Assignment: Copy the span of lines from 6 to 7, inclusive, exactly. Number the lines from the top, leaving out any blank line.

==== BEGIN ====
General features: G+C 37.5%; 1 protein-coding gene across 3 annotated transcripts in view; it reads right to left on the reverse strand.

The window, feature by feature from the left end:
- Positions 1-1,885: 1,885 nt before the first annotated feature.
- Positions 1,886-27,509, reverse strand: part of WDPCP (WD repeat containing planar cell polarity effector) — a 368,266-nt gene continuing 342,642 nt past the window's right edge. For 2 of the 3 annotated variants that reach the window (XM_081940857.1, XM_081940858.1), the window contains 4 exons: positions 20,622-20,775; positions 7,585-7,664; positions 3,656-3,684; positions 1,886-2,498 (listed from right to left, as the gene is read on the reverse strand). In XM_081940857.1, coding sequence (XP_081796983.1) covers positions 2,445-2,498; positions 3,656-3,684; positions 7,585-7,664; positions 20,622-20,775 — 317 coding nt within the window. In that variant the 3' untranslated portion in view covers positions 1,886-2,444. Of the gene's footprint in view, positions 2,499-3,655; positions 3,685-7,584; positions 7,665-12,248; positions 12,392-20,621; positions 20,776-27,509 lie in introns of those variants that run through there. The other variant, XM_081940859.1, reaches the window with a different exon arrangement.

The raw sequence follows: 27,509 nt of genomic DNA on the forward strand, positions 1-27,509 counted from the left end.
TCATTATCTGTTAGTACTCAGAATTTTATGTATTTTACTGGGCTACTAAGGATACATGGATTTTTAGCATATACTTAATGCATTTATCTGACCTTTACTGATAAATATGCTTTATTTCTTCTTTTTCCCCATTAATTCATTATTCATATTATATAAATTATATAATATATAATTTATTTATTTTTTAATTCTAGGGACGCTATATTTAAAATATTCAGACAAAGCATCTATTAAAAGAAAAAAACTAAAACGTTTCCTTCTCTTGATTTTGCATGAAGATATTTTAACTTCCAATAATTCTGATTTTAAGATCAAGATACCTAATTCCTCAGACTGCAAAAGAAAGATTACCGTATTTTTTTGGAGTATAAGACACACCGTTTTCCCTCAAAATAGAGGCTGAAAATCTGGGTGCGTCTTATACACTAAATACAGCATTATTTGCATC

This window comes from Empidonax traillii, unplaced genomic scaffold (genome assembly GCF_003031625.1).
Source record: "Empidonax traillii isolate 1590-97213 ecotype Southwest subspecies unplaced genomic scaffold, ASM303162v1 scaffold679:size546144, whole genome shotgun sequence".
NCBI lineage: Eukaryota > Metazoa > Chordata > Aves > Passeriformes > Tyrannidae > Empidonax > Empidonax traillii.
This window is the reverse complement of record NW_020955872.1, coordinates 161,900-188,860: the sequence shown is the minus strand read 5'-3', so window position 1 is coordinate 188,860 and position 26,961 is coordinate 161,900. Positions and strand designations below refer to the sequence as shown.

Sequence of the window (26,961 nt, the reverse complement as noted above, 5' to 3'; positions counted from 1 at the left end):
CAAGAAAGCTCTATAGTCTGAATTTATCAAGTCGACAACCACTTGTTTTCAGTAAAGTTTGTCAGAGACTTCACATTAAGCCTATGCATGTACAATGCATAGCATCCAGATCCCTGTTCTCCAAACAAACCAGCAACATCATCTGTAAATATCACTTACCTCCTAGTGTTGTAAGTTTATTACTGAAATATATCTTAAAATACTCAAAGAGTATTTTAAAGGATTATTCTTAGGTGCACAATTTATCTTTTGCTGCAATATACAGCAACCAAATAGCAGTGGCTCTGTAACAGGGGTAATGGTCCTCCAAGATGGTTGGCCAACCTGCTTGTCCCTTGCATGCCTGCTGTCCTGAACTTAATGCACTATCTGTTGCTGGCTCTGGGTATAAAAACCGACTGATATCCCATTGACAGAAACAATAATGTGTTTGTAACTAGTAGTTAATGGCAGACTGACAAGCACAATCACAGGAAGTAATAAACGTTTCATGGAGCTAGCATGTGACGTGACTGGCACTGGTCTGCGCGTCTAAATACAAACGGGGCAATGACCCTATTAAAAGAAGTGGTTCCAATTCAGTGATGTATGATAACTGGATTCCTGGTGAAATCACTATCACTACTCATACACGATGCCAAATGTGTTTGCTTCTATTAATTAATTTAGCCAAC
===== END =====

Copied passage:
TCATTATCTGTTAGTACTCAGAATTTTATGTATTTTACTGGGCTACTAAGGATACATGGATTTTTAGCATATACTTAATGCATTTATCTGACCTTTACTGATAAATATGCTTTATTTCTTCTTTTTCCCCATTAATTCATTATTCATATTATATAAATTATATAATATATAATTTATTTATTTTTTAATTCTAGGGACGCTATATTTAAAATATTCAGACAAAGCATCTATTAAAAGAAAAAAACTAAAACGTTTCCTTCTCTTGATTTTGCATGAAGATATTTTAACTTCCAATAATTCTGATTTTAAGATCAAGATACCTAATTCCTCAGACTGCAAAAGAAAGATTACCGTATTTTTTTGGAGTATAAGACACACCGTTTTCCCTCAAAATAGAGGCTGAAAATCTGGGTGCGTCTTATACACTAAATACAGCATTATTTGCATC

This window comes from Empidonax traillii, unplaced genomic scaffold (genome assembly GCF_003031625.1).